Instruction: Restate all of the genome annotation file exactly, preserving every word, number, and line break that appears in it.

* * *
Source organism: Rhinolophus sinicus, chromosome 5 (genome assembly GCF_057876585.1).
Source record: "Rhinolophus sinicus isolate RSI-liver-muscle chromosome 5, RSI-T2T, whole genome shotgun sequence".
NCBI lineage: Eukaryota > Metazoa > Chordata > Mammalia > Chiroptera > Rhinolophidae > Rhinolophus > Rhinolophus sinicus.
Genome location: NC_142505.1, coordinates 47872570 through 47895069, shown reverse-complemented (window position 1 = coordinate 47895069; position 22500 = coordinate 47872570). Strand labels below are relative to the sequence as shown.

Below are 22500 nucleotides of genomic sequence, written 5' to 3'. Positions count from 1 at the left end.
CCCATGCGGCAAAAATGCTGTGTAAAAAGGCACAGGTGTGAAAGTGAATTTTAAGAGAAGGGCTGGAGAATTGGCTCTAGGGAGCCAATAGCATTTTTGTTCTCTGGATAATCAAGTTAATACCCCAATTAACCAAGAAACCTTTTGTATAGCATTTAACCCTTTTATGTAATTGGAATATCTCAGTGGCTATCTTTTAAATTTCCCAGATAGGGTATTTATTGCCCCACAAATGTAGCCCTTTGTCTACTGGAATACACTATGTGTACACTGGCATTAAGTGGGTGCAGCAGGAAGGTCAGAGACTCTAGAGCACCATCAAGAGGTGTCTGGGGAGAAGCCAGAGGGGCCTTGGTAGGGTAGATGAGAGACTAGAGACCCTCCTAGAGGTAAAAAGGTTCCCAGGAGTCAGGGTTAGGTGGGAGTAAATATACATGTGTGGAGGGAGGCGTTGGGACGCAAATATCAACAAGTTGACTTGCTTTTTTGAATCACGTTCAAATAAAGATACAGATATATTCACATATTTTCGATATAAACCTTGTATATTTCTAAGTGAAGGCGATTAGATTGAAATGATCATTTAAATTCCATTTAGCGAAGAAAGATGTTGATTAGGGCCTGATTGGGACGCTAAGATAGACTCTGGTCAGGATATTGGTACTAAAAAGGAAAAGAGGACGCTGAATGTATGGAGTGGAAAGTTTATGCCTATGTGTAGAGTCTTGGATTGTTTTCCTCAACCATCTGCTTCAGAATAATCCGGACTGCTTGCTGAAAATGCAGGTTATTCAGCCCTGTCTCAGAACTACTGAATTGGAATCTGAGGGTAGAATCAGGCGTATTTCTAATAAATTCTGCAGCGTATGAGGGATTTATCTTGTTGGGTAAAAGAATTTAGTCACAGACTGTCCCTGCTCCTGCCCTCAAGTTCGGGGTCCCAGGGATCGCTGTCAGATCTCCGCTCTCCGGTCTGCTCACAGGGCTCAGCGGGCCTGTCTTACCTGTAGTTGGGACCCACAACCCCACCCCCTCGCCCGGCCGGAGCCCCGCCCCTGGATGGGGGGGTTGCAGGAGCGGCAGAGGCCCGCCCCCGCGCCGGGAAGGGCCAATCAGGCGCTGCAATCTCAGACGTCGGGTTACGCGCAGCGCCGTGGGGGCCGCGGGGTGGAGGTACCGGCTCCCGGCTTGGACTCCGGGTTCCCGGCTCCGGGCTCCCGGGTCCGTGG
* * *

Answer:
Source organism: Rhinolophus sinicus, chromosome 5 (genome assembly GCF_057876585.1).
Source record: "Rhinolophus sinicus isolate RSI-liver-muscle chromosome 5, RSI-T2T, whole genome shotgun sequence".
NCBI lineage: Eukaryota > Metazoa > Chordata > Mammalia > Chiroptera > Rhinolophidae > Rhinolophus > Rhinolophus sinicus.
Genome location: NC_142505.1, coordinates 47872570 through 47895069, shown reverse-complemented (window position 1 = coordinate 47895069; position 22500 = coordinate 47872570). Strand labels below are relative to the sequence as shown.

Below are 22500 nucleotides of genomic sequence, written 5' to 3'. Positions count from 1 at the left end.
CCCATGCGGCAAAAATGCTGTGTAAAAAGGCACAGGTGTGAAAGTGAATTTTAAGAGAAGGGCTGGAGAATTGGCTCTAGGGAGCCAATAGCATTTTTGTTCTCTGGATAATCAAGTTAATACCCCAATTAACCAAGAAACCTTTTGTATAGCATTTAACCCTTTTATGTAATTGGAATATCTCAGTGGCTATCTTTTAAATTTCCCAGATAGGGTATTTATTGCCCCACAAATGTAGCCCTTTGTCTACTGGAATACACTATGTGTACACTGGCATTAAGTGGGTGCAGCAGGAAGGTCAGAGACTCTAGAGCACCATCAAGAGGTGTCTGGGGAGAAGCCAGAGGGGCCTTGGTAGGGTAGATGAGAGACTAGAGACCCTCCTAGAGGTAAAAAGGTTCCCAGGAGTCAGGGTTAGGTGGGAGTAAATATACATGTGTGGAGGGAGGCGTTGGGACGCAAATATCAACAAGTTGACTTGCTTTTTTGAATCACGTTCAAATAAAGATACAGATATATTCACATATTTTCGATATAAACCTTGTATATTTCTAAGTGAAGGCGATTAGATTGAAATGATCATTTAAATTCCATTTAGCGAAGAAAGATGTTGATTAGGGCCTGATTGGGACGCTAAGATAGACTCTGGTCAGGATATTGGTACTAAAAAGGAAAAGAGGACGCTGAATGTATGGAGTGGAAAGTTTATGCCTATGTGTAGAGTCTTGGATTGTTTTCCTCAACCATCTGCTTCAGAATAATCCGGACTGCTTGCTGAAAATGCAGGTTATTCAGCCCTGTCTCAGAACTACTGAATTGGAATCTGAGGGTAGAATCAGGCGTATTTCTAATAAATTCTGCAGCGTATGAGGGATTTATCTTGTTGGGTAAAAGAATTTAGTCACAGACTGTCCCTGCTCCTGCCCTCAAGTTCGGGGTCCCAGGGATCGCTGTCAGATCTCCGCTCTCCGGTCTGCTCACAGGGCTCAGCGGGCCTGTCTTACCTGTAGTTGGGACCCACAACCCCACCCCCTCGCCCGGCCGGAGCCCCGCCCCTGGATGGGGGGGTTGCAGGAGCGGCAGAGGCCCGCCCCCGCGCCGGGAAGGGCCAATCAGGCGCTGCAATCTCAGACGTCGGGTTACGCGCAGCGCCGTGGGGGCCGCGGGGTGGAGGTACCGGCTCCCGGCTTGGACTCCGGGTTCCCGGCTCCGGGCTCCCGGGTCCGTGG